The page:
Even in 2018, most queers know something about hiding. We know why you don’t have to be a criminal to need the cover of darkness. So do refugees and migrants, people with dark skin, and people who wear hijabs or turbans.
The female body is constantly under surveillance - in private spaces as well as in public. Surveillance is about power. It is not just about a violation of privacy, but also an issue of social sorting.
Violent communication has relevant effects on queer feminist internet activism. This article focuses on options and necessities of regulating such forms of violent anti-feminist and racist communication. How to prevent or to stop violent online-communication?
LGBTI people have increased their visibility through the formation of national and Pan-African organisations working at grassroots level in the struggle for decriminalization and sensitising their respective communities. The campaign for LGBTI rights in Africa needs to be framed within a global context of growing homophobia and transphobia.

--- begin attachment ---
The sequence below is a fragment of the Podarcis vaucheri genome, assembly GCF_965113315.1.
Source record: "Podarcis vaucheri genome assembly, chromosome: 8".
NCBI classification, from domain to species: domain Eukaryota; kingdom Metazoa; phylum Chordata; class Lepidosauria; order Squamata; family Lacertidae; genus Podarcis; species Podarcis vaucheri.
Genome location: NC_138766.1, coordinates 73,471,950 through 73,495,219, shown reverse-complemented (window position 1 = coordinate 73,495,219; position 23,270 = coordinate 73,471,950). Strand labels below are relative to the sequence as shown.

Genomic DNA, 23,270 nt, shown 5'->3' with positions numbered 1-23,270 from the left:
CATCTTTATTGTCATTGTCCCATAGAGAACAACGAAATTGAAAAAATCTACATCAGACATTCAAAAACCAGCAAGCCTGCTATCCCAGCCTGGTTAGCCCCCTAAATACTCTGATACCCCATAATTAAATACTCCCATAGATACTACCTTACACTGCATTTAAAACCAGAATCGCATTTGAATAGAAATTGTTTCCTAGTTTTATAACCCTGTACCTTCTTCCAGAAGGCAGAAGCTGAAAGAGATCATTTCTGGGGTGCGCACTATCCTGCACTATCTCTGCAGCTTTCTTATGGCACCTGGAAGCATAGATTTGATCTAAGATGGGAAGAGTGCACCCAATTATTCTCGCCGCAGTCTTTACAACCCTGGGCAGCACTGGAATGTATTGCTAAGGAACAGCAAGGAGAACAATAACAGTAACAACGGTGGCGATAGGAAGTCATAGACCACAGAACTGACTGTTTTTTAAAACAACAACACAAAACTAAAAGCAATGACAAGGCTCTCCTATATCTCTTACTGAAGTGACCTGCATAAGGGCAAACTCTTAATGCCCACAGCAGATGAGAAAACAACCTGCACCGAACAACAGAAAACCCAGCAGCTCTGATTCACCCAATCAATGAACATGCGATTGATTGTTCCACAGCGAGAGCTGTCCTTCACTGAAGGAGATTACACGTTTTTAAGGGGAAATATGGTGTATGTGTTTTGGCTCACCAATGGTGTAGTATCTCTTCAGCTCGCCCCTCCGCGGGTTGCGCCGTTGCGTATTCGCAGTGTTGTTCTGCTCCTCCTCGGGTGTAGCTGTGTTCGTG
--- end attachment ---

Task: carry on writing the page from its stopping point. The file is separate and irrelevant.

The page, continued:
Anti-feminist circles have rallied increasingly against an equity-based gender policy in recent years. These circles are a network-like amalgamation of various groups and individuals originating predominantly from conservative and liberal camps, but also in part from right-wing groups.
This study, the main aspects of which have been published here, was compiled in 2012 on behalf of the Gunda Werner Institute for Feminism and Gender Democracy. It outlines perspectives in queer-feminist net politics, summarizes existent gender policy approaches with regard to net politics, and describes the relevant fields from a feminist perspective.